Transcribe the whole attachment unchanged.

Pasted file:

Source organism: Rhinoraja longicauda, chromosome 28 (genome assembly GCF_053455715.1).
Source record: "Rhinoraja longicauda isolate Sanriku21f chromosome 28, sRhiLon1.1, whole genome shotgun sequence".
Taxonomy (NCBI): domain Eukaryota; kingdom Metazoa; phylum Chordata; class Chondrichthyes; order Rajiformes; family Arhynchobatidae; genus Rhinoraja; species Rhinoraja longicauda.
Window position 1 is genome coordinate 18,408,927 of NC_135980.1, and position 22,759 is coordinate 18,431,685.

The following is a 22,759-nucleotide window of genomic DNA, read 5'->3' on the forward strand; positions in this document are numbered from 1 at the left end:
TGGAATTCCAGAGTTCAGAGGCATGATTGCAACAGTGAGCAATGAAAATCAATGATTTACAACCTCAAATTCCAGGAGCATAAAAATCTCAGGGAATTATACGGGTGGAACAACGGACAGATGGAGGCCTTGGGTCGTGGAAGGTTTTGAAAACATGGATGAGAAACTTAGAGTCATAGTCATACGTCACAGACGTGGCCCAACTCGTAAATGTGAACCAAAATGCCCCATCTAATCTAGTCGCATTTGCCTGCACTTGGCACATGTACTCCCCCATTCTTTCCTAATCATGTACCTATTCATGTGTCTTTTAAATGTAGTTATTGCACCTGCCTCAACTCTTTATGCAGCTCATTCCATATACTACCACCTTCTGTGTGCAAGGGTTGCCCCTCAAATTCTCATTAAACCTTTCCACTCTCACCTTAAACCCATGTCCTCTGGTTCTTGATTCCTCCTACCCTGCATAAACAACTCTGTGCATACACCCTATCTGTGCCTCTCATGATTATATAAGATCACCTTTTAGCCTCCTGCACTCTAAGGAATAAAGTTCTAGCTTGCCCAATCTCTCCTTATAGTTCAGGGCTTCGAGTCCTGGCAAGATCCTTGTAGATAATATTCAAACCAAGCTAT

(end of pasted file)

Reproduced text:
Source organism: Rhinoraja longicauda, chromosome 28 (genome assembly GCF_053455715.1).
Source record: "Rhinoraja longicauda isolate Sanriku21f chromosome 28, sRhiLon1.1, whole genome shotgun sequence".
Taxonomy (NCBI): domain Eukaryota; kingdom Metazoa; phylum Chordata; class Chondrichthyes; order Rajiformes; family Arhynchobatidae; genus Rhinoraja; species Rhinoraja longicauda.
Window position 1 is genome coordinate 18,408,927 of NC_135980.1, and position 22,759 is coordinate 18,431,685.

The following is a 22,759-nucleotide window of genomic DNA, read 5'->3' on the forward strand; positions in this document are numbered from 1 at the left end:
TGGAATTCCAGAGTTCAGAGGCATGATTGCAACAGTGAGCAATGAAAATCAATGATTTACAACCTCAAATTCCAGGAGCATAAAAATCTCAGGGAATTATACGGGTGGAACAACGGACAGATGGAGGCCTTGGGTCGTGGAAGGTTTTGAAAACATGGATGAGAAACTTAGAGTCATAGTCATACGTCACAGACGTGGCCCAACTCGTAAATGTGAACCAAAATGCCCCATCTAATCTAGTCGCATTTGCCTGCACTTGGCACATGTACTCCCCCATTCTTTCCTAATCATGTACCTATTCATGTGTCTTTTAAATGTAGTTATTGCACCTGCCTCAACTCTTTATGCAGCTCATTCCATATACTACCACCTTCTGTGTGCAAGGGTTGCCCCTCAAATTCTCATTAAACCTTTCCACTCTCACCTTAAACCCATGTCCTCTGGTTCTTGATTCCTCCTACCCTGCATAAACAACTCTGTGCATACACCCTATCTGTGCCTCTCATGATTATATAAGATCACCTTTTAGCCTCCTGCACTCTAAGGAATAAAGTTCTAGCTTGCCCAATCTCTCCTTATAGTTCAGGGCTTCGAGTCCTGGCAAGATCCTTGTAGATAATATTCAAACCAAGCTAT